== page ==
The comments of William Martin, author of “A Prophet with Honor: The Billy Graham Story,” and Hamilton, chairman of the history department at Seattle Pacific University, appear under the headline, “Has Billy Graham Turned Political?”
With Graham kept out of the spotlight, Hamilton said, the answer remains unclear.
“We don’t know if Billy Graham has become political. We don’t know that this is Dr. Graham,” Hamilton said Tuesday.
This Billy Graham is “smaller” and “angrier,” and sounds like “a mouthpiece for the religious right,” Hamilton said, not the “world-changing, large-visioned, big-hearted” figure that has been Graham’s legacy.
Franklin Graham, now in charge of the Billy Graham Evangelistic Association, has put that legacy at risk, Hamilton said. He said he might ask the son whether he’s willing to have his father’s life re-evaluated, to have historians say to themselves, “Well, maybe we have it wrong.”
Martin, professor emeritus at Rice University, writes that Billy Graham’s political involvement caught him off guard.
“After realizing that he’d been cynically manipulated by Richard Nixon, resulting in a stain on his ministry that has never faded, Billy Graham resisted joining the Religious Right … and warned religious leaders ‘to be wary of exercising political influence’ lest they lose their spiritual impact,” he said.
Homosexuality, which is raised in the newspaper ads by the comments in support of traditional marriage, “was never central” to Billy Graham’s ministry, raising suspicions that “Franklin Graham has steered his father in this direction, perhaps against his will or at least without full enthusiasm.”
Martin suggests that a small group of group of reporters be allowed to hear Graham’s comments directly. (The Observer regularly requests interviews with Billy Graham. The last one took place in 1996.)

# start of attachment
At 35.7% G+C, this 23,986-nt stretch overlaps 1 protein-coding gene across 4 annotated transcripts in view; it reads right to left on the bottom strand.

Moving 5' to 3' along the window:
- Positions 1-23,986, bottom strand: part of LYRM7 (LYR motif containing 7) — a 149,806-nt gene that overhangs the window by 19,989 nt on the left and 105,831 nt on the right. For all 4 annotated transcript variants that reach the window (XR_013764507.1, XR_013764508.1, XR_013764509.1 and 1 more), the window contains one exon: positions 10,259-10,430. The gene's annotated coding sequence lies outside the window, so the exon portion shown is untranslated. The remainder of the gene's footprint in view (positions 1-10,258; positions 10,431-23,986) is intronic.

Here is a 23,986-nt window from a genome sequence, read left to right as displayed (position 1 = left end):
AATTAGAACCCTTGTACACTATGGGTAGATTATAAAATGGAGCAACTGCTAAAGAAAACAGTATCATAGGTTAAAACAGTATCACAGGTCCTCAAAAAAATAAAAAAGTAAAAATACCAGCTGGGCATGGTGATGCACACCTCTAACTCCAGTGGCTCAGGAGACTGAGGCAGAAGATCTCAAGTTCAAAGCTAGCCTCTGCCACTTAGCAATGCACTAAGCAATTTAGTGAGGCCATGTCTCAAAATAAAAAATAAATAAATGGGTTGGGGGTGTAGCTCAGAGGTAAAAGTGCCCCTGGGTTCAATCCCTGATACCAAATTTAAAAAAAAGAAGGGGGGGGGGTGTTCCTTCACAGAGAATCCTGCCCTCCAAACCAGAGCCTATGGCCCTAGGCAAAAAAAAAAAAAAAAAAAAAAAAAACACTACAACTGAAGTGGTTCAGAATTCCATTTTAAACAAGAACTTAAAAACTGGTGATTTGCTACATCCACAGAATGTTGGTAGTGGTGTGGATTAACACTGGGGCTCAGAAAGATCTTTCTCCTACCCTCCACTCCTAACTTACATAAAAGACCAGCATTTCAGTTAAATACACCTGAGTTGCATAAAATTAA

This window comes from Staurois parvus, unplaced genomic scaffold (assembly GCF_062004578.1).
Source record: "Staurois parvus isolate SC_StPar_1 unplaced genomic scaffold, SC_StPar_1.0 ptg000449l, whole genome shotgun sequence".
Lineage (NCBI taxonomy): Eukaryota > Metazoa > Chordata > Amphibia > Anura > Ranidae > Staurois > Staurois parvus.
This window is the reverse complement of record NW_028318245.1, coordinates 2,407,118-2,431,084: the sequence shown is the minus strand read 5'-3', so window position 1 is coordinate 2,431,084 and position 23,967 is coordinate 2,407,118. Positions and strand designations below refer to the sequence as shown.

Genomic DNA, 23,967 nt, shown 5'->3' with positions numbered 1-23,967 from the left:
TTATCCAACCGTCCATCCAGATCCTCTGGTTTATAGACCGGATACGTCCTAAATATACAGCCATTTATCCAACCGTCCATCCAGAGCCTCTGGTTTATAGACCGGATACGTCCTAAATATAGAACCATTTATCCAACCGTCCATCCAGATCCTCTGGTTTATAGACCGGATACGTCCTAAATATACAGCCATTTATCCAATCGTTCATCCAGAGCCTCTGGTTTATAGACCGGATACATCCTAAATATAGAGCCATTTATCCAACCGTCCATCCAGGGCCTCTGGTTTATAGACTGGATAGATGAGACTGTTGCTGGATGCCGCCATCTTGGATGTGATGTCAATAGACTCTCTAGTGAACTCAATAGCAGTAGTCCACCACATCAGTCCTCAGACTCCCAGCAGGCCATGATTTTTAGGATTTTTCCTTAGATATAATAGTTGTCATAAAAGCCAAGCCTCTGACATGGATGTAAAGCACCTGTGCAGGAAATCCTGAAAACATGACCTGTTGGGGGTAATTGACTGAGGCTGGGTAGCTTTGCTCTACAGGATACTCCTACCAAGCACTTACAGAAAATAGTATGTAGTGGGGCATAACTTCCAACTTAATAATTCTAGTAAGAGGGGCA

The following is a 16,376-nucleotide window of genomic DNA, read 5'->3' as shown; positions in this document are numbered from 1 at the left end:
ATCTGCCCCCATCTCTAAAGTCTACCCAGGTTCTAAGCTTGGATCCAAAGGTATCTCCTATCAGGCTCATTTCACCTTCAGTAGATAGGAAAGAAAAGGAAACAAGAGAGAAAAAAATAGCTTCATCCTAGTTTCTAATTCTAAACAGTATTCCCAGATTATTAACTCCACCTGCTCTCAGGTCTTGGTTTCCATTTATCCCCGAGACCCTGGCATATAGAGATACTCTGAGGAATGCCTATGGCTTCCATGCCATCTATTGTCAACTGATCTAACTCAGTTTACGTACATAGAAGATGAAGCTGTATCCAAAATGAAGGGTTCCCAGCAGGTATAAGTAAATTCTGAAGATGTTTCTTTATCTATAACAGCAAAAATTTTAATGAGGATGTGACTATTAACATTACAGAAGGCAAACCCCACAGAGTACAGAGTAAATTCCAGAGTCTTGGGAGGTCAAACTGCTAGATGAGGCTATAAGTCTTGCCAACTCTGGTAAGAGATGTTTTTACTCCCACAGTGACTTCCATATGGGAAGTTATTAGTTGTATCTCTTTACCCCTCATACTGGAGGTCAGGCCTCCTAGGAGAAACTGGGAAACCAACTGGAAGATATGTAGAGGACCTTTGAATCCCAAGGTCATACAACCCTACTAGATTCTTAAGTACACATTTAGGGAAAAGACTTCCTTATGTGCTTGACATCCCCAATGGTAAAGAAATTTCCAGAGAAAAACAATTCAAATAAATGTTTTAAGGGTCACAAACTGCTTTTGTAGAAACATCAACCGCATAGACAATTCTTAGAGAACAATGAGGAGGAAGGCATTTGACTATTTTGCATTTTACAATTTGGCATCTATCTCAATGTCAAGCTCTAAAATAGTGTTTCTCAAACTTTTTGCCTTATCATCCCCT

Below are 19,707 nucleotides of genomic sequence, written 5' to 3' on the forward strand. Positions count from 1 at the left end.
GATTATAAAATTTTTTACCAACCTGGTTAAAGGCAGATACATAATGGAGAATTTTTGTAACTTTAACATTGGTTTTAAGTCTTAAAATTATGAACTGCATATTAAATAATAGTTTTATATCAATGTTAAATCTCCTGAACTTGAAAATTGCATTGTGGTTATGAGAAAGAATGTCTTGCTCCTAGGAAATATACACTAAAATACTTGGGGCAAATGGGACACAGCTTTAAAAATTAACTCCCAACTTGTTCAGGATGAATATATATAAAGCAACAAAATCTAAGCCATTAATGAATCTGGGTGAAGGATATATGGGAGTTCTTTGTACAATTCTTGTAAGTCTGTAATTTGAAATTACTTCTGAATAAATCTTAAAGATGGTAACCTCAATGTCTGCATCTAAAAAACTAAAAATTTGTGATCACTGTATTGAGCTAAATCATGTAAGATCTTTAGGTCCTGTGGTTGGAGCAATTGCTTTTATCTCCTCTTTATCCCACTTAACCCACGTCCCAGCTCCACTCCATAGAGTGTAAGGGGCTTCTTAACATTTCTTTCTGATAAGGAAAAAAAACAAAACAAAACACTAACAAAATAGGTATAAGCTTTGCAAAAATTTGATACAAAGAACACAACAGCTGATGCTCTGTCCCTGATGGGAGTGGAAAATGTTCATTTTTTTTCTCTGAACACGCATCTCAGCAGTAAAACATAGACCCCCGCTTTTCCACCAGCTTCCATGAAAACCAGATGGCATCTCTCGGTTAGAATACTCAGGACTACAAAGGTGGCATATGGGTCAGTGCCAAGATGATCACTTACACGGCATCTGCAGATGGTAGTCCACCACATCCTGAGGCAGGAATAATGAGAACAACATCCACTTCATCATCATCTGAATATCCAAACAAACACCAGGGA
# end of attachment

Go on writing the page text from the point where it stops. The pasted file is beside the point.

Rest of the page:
Asked about such a plan, Franklin Graham said, “That’s not going to happen. I’m not going to allow my father to get penned in. If you don’t believe what I say, that’s fine. If you want to think I’m behind all of it, I don’t care.”
He said his father’s longstanding political neutrality, reiterated Tuesday in “Christianity Today” by Billy Graham’s longtime spokesman, Larry Ross, has been misunderstood.
For example, Billy Graham had his photograph taken in Florida with then-presidential candidate George W. Bush two days before the 2000 presidential election. Bush narrowly won Florida, and with it the White House.
“That picture may have turned the election,” Franklin Graham said. “Are you going to blame that on me, too?”
Graham said his father, a registered Democrat, was “dismayed and sickened over what happened in Charlotte” when delegates to the Democratic National Convention initially left “God” out of the party’s platform – Obama insisted on correcting what convention officials called an oversight – and again voiced support for abortion, contraceptive rights and same-sex marriage.
Graham, like many conservative Christians, believes that homosexual behavior is a sin.
Obama, who visited Billy Graham at his home in 2010, “has taken a stand that is against God’s standard. He is saying it’s OK for people to sin. The president is wrong,” the younger Graham said.
Graham, who answered questions less than a hour before leaving on a humanitarian trip to Africa, said he has already cast his ballot. He said he voted for Romney.
Billy Graham has also voted, his son said.
For Romney? “I don’t know,” Franklin Graham said. “I wasn’t there.”